Background The Center for Cancer Genomics (CCG) at the National Cancer Institute (NCI) was established in 2011 with a mission to lead the NCI efforts in generating critical datasets required to catalog the alterations seen in human tumors, coordinating data unification and sharing efforts, and supporting development of analytical tools and computational approaches aimed at improving our understanding of the large-scale, multidimensional data. CCG also has the goal of developing and applying cutting-edge genomic science to prevent cancer and better treat cancer patients, for example in the context of NCI-supported clinical trials. Currently, several large-scale cancer genome research projects fall under the CCG umbrella including those managed by The Cancer Genome Atlas (TCGA) Program Office and the Office of Cancer Genomics (OCG). In addition, the CCG support genomics analyses in collaborative projects with other NCI Divisions. One such collaboration is with the Alchemist clinical trial sponsored by DCTD. The Biospecimen Core Respository (BCR) provides CCG with support for the acquisition of cancer biopsy samples, the derivation of nucleic acid analytes, and the curation of clinical data associated with CCG-sponsored genomic studies. The current goal of cancer clinical trials is to embrace the precision medicine paradigm in which the therapeutic response of patients is tailored to the individual molecular and cellular features of the tumors being treated. The NCI has embarked on a number of precision medicine initiatives, some of which are detailed below. Exceptional Responders Initiative The main focus of this initiative is to explore the molecular basis for why 1% to 10% of patients enrolled in clinical trials of single targeted agent therapies that are otherwise deemed ?failures? respond to these agents with a complete or partial remission of their disease. The goals are to decipher the molecular factors that may explain these ?exceptional responses?. The short term goal of a pilot effort will be to determine how effectively hypotheses can be generated from this approach that lead to new therapeutic strategies. The majority of single agent cancer drugs that enter Phase I and II clinical trials fail to show adequate tumor response for continued development. However, in many of these trials there are a few (1% to 10%) patients that have a significant response to the therapy. These ?failed? trials could be very informative with regard to molecular markers that predict a positive response to these single agent therapies in a small subset of patients, thus making these ?inactive? agents useful. Even later phase clinical trials may have a few patients that experience an exceptional response, such as a complete response, that occurs in 10% or less of patients. Examples of the utility of this approach exist already (e.g., mutations predicting sensitivity to everolimus and EGFR tyrosine kinase inhibitors). The Exceptional Responders initiative envisions that this genomic approach to understanding therapeutic responses may be broadly applicable in cancer. The ability of molecular technologies to stratify tumor types has resulted in many common cancers being separated into specific subtypes that respond to therapeutic agents in very different ways. Identifying additional molecular markers that are able to predict a clinical response in subsets of patients will render future cancer treatments more precise. The complete or partial ?exceptional responses? observed in this cohort of patients treated on ?failed? trials should provide new leads for future oncologic therapies. The feasibility of the Exceptional Responders paradigm will be assessed in 100 patients for whom reliable outcome data from patients treated on clinical trials with targeted monotherapies or targeted combinations. Tumor biopsy material will be obtained from these patients as well as germline tissue, if available. The tissue will undergo next generation whole exome resequencing and, if practical, whole transcriptome resequencing. If this proves feasible, the project can be expanded to include other therapy regimens. The success of the endeavor depends on having adequate tissue for analysis, robust analytical techniques/platforms, and reliable outcome data for patients who have been treated on defined and consistent drug regimens. Tissue and clinical data could be obtained from either NCI-supported or pharmaceutical industry trials where there is reliable outcome data, and perhaps from other sources. In addition, the Exceptional Responders initiative will collect publically available sequencing and clinical data from patients with exceptional therapeutic responses. Alchemist clinical trial The Alchemist trial seeks to capitalize on a number of events have converged to create an opportunity for significant clinical advances in the treatment of subsets of adjuvant lung cancer and to take the next step in biological characterization of lung cancer on a national level. Recently, two of the NCI-supported US Cooperative Clinical Trials groups have brought study proposals forward for evaluation in the NCI Thoracic Malignancy Steering Committee. Each proposal would select resectable patients according to a biomarker validated in the metastatic setting and test for a large clinical effect. The two markers, EGFR mutation and ALK-positivity, each have an incidence of about 5%-10% in the general lung adenocarcinoma population, so each study design would require screening of about 8000 patients. These two markers are mutually exclusive, so there is particular efficiency in screening one set of patients to identify those positive for one marker or the other. Surgical specimens will be available from this trial, providing adequate tissue for extensive analysis. While most of this tumor tissue obtained from a cooperative group clinical trial would be formalin-fixed, technical advances now allow extensive sequence characterization of this material. Although this project would launch based on the EGFR and ALK biomarkers, Alchemist serves as an open platform, and it is likely that if the infrastructure were put in place, additional studies could tap into the stream of biomarker-classified patients. In particular, tissues from all patients screened for the Alchemist trial would be available for comprehensive genomic analyses, for which the patients would be consented. Patients testing negative for the EGFR and ALK biomarkers will be given standard treatment and followed as a prospective cohort, with repeat biopsies obtained upon tumor relapse. Biospecimen Core Resource (BCR) The CCG BCR serves as a centralized tissue processing center and provides the biomolecules for the Center. In addition, the BCR collects and standardizes clinical annotations. Standard Operating Protocols (SOP) governed clinical data collection, sample collection, pathological examination, biomolecule (e.g., DNA and RNA) extractions, quality control, laboratory data collection, and biomolecule distribution to the Cancer Genome Characterization Centers and the Genome Sequencing Centers. The BCR ensures that samples and data are received under appropriate human subjects review and informed consent, and also that Material Transfer Agreements represented the policies of the NIH for this project. A major prerequisite of the genomics projects within CCG was the acquisition of high quality biospecimens. To meet this need, NCI established a network of clinical sites providing high quality, clinically annotated biospecimens to a centralized quality control and processing facility. This facility is the primary interface between CCG and the Tissue Source Sites that provide samples. It must be noted that the term ?high quality? refers not only to the histological and molecular properties of the tissue, but also to characteristics such as degree and quality of clinical annotation, the existence of appropriate informed consent provisions for the intended use of the biomolecules and data, collection and subsequent distribution under an Institutional Review Board (IRB) reviewed protocol, as well as unencumbered access for research use (e.g., intellectual property restrictions). CCG management chose to establish a centralized tissue processing model to ensure that process variables are minimized until their effects on the results of molecular analyses become well understood. This centralization specifically means that all operations to process tissue and data for any single cancer studied by CCG occur at the BCR, utilizing SOPs. This minimization of variance refers to the processes of biospecimen receipt, logistical and physical management, processing into analytes (the molecular extracts from tissue such as DNA and RNA), the subdivision of tissue, and finally distribution of tissue or analytes to the research sites with rigorous QC of all intermediate and final products along the workflow.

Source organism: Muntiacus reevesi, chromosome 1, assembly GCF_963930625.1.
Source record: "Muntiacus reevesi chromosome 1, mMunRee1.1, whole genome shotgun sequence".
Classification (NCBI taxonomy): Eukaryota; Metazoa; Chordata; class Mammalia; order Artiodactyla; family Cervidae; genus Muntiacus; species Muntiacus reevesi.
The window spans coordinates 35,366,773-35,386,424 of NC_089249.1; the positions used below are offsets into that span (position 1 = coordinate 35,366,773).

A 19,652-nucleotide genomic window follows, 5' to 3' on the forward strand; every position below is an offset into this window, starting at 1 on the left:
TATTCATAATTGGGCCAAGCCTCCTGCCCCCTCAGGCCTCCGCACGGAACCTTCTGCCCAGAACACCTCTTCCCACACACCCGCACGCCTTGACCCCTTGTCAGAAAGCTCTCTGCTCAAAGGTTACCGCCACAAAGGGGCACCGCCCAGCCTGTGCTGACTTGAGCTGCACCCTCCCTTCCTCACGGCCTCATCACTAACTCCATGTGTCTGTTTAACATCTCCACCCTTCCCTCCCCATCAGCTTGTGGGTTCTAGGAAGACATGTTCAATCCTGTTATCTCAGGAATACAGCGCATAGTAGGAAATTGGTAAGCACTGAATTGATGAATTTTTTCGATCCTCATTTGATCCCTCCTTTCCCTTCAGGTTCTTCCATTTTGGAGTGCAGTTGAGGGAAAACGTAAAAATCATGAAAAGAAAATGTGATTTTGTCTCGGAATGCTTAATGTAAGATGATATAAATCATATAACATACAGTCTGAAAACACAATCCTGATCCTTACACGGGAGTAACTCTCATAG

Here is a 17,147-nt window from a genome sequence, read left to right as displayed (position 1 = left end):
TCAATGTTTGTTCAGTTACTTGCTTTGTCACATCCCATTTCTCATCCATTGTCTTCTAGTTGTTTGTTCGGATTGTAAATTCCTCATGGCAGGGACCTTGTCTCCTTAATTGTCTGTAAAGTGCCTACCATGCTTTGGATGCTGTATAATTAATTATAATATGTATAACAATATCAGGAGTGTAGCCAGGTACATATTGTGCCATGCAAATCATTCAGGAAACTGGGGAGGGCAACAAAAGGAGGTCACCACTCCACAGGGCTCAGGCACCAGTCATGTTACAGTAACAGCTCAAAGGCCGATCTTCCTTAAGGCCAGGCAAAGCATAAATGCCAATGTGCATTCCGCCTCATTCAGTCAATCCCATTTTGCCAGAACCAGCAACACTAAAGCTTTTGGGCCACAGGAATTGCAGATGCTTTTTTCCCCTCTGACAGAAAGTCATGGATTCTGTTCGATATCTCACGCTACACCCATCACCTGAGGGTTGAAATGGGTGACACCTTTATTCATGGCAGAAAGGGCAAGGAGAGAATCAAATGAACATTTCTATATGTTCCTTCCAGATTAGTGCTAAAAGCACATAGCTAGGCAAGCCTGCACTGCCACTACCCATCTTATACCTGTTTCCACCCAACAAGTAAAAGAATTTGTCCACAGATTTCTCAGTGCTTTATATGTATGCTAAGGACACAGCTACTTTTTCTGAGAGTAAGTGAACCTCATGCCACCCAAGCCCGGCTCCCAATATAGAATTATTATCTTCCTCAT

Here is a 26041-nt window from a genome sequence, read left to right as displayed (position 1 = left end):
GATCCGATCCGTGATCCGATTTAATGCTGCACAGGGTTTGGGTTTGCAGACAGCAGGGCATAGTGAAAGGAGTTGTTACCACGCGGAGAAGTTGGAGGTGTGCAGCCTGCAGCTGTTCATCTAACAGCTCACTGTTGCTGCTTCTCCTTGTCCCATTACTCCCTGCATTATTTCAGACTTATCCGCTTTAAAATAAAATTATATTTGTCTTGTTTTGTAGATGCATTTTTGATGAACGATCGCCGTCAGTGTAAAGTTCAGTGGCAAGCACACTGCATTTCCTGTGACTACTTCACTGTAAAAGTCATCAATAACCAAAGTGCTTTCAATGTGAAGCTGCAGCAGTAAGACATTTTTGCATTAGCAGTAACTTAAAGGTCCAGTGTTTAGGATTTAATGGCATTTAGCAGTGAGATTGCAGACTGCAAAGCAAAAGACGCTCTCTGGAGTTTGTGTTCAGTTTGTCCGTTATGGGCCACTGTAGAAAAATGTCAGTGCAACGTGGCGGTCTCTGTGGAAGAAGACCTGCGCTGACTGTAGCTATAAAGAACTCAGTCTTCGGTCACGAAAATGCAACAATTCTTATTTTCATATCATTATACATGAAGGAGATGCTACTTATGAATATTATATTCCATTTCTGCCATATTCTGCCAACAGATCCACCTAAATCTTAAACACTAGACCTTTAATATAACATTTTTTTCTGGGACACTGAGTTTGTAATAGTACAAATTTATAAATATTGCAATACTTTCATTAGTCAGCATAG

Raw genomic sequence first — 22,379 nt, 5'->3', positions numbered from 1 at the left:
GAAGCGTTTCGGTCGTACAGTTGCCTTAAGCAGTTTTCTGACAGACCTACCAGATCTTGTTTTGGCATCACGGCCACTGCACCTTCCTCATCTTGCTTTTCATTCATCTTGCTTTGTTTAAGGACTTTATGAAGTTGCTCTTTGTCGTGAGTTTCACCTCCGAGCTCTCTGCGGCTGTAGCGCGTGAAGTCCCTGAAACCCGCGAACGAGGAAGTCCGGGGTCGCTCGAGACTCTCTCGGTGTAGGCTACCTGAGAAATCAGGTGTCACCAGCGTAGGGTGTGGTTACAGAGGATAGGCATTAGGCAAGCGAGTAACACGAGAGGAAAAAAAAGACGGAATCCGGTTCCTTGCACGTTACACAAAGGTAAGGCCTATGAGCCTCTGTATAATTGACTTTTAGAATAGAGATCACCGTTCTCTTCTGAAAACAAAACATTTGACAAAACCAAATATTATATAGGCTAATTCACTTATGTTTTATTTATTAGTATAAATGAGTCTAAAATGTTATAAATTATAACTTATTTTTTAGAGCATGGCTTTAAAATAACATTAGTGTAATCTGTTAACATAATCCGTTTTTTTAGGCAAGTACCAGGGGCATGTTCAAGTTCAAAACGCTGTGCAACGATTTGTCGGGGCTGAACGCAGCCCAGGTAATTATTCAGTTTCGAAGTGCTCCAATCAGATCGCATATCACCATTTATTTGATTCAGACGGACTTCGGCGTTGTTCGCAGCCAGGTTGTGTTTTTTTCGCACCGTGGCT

National Institute of Health (NIH)
National Cancer Institute (NCI)